"Big Food has really changed our family's life. Our 4-year-old frequently refers to smash your food game and to the tightrope/healthy food game 'If we eat junk, we'll fall and pirañas will get us. If we eat the healthy food we can balance on the tight rope.' " - "Big Food: Health, Culture and the Evolution of Eating" Visitor
Centered around the museums current exhibit, "Big Food: Health, Culture and the Evolution of Eating Food," the Yale Peabody Museum of Natural History plans to celebrate the end of summer and the start of the new school year with a big celebration entitled "Summer's Last Roar," Saturday, August 25th from 10 am until 5 pm. The free event will include puppet shows and activities by local health and food-related organizations.
"We want people to understand more about food and about how food affects their health," said Jeannette R. Ickovics, PhD, lead curator of the exhibit.
What is food? Why are we hungry? What about baby's first food? How do we read a food label? These were some of the questions the seven members of the exhibit's curatorial team discussed during the 18 months of preparation. These questions led to the bigger issue about the food we eat, explained Ickovic, specifically "the determinant and the consequences in relation to health."
Ickovics, of Madison, knows about food and it's health effects through her job as a Yale University Professor of Epidemiology and Public Health and as a mother of two boys, ages 10 and 12.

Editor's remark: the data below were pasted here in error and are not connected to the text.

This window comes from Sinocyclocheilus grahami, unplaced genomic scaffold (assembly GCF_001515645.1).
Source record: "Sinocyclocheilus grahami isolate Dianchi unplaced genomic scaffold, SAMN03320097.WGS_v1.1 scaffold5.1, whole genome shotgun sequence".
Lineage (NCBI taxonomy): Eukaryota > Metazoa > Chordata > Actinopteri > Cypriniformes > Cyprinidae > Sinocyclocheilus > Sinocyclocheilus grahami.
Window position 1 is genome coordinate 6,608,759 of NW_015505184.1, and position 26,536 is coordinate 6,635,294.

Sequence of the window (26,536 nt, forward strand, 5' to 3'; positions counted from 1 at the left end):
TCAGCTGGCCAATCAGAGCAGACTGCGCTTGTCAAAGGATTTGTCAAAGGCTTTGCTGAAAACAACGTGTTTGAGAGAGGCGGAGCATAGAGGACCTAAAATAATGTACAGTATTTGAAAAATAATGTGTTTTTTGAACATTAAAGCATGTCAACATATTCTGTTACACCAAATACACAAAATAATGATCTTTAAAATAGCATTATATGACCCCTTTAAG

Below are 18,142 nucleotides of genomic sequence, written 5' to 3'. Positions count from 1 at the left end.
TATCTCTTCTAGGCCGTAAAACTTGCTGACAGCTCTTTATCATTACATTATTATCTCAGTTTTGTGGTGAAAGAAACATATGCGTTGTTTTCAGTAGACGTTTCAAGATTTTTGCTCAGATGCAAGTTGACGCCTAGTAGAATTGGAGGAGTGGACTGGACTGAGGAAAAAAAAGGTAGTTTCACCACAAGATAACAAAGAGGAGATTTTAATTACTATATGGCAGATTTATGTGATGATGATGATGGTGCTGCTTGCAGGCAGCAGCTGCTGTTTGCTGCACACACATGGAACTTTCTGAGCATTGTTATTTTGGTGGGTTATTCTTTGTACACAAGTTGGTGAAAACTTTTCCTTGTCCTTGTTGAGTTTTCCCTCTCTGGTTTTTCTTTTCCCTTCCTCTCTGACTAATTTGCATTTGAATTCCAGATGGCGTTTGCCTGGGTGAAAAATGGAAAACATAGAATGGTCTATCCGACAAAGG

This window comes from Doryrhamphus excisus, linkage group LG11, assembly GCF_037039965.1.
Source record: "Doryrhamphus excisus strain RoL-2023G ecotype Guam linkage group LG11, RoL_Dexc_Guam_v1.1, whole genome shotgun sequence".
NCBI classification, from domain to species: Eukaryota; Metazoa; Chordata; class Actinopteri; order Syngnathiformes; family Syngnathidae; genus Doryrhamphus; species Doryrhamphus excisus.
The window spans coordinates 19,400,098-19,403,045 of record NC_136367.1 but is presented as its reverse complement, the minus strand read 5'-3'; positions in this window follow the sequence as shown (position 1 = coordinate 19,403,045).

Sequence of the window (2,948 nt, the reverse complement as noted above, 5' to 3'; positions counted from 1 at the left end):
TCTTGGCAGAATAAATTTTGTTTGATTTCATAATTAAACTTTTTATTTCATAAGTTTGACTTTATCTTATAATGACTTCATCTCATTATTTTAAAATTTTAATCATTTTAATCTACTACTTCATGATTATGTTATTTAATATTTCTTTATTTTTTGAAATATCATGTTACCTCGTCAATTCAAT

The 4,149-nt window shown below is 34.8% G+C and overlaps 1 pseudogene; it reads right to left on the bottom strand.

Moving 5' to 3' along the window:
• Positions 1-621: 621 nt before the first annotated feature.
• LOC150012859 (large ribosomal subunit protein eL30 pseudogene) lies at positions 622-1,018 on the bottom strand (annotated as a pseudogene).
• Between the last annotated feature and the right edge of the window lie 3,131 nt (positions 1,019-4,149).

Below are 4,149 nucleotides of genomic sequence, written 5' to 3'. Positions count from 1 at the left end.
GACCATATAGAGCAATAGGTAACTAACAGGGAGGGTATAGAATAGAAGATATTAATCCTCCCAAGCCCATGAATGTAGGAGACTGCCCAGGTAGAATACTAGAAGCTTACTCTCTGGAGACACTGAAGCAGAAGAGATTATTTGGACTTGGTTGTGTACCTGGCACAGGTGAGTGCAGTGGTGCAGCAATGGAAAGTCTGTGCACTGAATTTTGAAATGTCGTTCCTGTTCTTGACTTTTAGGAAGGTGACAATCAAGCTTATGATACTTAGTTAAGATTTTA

"Food is the thing that beings us all together," said Ikovics. "Whether we are rich or poor or black or white or brown, food is the thing that brings us together."
Although food plays a huge part in all of out lives, Ickovics said, the food we eat, as individuals, families and community members, needs to be looked at in a different way if we want to be healthier and move towards eradicating the growing obesity problem.
This exhibit is different from any other Peabody exhibit. "A lot of our exhibits are very focused on our collection. They're about dinosaurs or animals, things you would expect to see at the Peabody," said Jane Pickering, Yale Peabody Deputy Director and Director of Public Programs and a Guilford resident.
"It was really interesting to go through the process," said Pickering. "Looking at how we could deal with such a complex topic without trivializing any of the issues but still making it interesting enough so people would actually want to visit and would enjoy themselves when they were here."
"...we didn't want people to say 'Oh gosh, this is so terrible,' and just give up and go home," explained Pickering. "We spent a lot of time looking at how can we talk about it without leaving you (the visitor) with a sense of despair."
By all accounts people are enjoying the exhibit. The number of visitors has been recorded at over 65,000 since opening day in February. "Once we began it was so exciting to think about reaching 150 to 200 thousand people, which is something that we don't physically have an opportunity to do," said Ickovics. These numbers she refers to represent the typical number of visitors to the Peabody annually.
Success, concur Ickovics and Pickering, is not measured solely on number of visitors. "There's lots of interaction with people responding to the various different exhibits," adds Pickering. "For us that's one of the measurements of success."
The pure number of exhibit visitors, comments received from thise individuals following their visit and the enthusiasm and energy shown daily within the exhibit walls shows that the message is getting through.
"We can individually make a difference," said Ickovics. "For ourselves, our families and our community there are things that we can do to create and nurture a healthier food environment and to keep healthy and well."